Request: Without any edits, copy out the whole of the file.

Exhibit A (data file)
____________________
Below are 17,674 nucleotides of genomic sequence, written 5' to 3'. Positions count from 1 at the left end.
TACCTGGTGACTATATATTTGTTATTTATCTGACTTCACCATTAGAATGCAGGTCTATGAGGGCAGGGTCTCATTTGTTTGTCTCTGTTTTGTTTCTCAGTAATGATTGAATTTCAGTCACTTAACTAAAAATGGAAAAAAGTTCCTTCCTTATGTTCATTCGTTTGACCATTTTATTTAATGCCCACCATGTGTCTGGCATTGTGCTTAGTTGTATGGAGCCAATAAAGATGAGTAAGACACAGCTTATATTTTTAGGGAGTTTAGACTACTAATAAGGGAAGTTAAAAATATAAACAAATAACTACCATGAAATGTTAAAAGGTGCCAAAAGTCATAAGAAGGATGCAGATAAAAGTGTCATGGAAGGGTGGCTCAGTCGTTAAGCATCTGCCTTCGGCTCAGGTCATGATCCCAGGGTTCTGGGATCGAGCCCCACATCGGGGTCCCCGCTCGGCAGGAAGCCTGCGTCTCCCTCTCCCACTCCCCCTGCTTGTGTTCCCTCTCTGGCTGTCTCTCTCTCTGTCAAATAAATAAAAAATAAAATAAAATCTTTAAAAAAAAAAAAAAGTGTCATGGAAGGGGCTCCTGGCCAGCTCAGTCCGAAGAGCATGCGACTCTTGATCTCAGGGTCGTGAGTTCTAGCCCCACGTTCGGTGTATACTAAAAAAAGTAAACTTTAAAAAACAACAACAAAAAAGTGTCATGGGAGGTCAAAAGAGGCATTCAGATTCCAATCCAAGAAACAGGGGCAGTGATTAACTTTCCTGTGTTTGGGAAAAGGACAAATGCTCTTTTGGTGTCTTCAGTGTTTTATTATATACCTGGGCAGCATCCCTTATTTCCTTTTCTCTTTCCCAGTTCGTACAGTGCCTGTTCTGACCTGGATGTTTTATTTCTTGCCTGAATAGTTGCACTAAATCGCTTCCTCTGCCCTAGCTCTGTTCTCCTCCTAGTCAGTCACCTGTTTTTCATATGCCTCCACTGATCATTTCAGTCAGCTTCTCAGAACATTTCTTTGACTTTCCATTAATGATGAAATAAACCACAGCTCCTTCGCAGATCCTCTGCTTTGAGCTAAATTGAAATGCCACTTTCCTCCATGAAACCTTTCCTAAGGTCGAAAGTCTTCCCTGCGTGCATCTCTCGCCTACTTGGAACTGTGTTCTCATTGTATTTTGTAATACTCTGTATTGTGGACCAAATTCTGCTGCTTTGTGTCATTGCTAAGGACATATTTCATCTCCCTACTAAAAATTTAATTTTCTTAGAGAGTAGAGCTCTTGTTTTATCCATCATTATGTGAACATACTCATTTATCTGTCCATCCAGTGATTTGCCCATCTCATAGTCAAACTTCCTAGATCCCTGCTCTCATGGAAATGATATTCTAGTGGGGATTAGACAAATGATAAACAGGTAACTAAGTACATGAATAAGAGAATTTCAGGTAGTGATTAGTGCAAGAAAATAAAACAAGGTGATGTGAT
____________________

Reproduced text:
Below are 17,674 nucleotides of genomic sequence, written 5' to 3'. Positions count from 1 at the left end.
TACCTGGTGACTATATATTTGTTATTTATCTGACTTCACCATTAGAATGCAGGTCTATGAGGGCAGGGTCTCATTTGTTTGTCTCTGTTTTGTTTCTCAGTAATGATTGAATTTCAGTCACTTAACTAAAAATGGAAAAAAGTTCCTTCCTTATGTTCATTCGTTTGACCATTTTATTTAATGCCCACCATGTGTCTGGCATTGTGCTTAGTTGTATGGAGCCAATAAAGATGAGTAAGACACAGCTTATATTTTTAGGGAGTTTAGACTACTAATAAGGGAAGTTAAAAATATAAACAAATAACTACCATGAAATGTTAAAAGGTGCCAAAAGTCATAAGAAGGATGCAGATAAAAGTGTCATGGAAGGGTGGCTCAGTCGTTAAGCATCTGCCTTCGGCTCAGGTCATGATCCCAGGGTTCTGGGATCGAGCCCCACATCGGGGTCCCCGCTCGGCAGGAAGCCTGCGTCTCCCTCTCCCACTCCCCCTGCTTGTGTTCCCTCTCTGGCTGTCTCTCTCTCTGTCAAATAAATAAAAAATAAAATAAAATCTTTAAAAAAAAAAAAAAGTGTCATGGAAGGGGCTCCTGGCCAGCTCAGTCCGAAGAGCATGCGACTCTTGATCTCAGGGTCGTGAGTTCTAGCCCCACGTTCGGTGTATACTAAAAAAAGTAAACTTTAAAAAACAACAACAAAAAAGTGTCATGGGAGGTCAAAAGAGGCATTCAGATTCCAATCCAAGAAACAGGGGCAGTGATTAACTTTCCTGTGTTTGGGAAAAGGACAAATGCTCTTTTGGTGTCTTCAGTGTTTTATTATATACCTGGGCAGCATCCCTTATTTCCTTTTCTCTTTCCCAGTTCGTACAGTGCCTGTTCTGACCTGGATGTTTTATTTCTTGCCTGAATAGTTGCACTAAATCGCTTCCTCTGCCCTAGCTCTGTTCTCCTCCTAGTCAGTCACCTGTTTTTCATATGCCTCCACTGATCATTTCAGTCAGCTTCTCAGAACATTTCTTTGACTTTCCATTAATGATGAAATAAACCACAGCTCCTTCGCAGATCCTCTGCTTTGAGCTAAATTGAAATGCCACTTTCCTCCATGAAACCTTTCCTAAGGTCGAAAGTCTTCCCTGCGTGCATCTCTCGCCTACTTGGAACTGTGTTCTCATTGTATTTTGTAATACTCTGTATTGTGGACCAAATTCTGCTGCTTTGTGTCATTGCTAAGGACATATTTCATCTCCCTACTAAAAATTTAATTTTCTTAGAGAGTAGAGCTCTTGTTTTATCCATCATTATGTGAACATACTCATTTATCTGTCCATCCAGTGATTTGCCCATCTCATAGTCAAACTTCCTAGATCCCTGCTCTCATGGAAATGATATTCTAGTGGGGATTAGACAAATGATAAACAGGTAACTAAGTACATGAATAAGAGAATTTCAGGTAGTGATTAGTGCAAGAAAATAAAACAAGGTGATGTGAT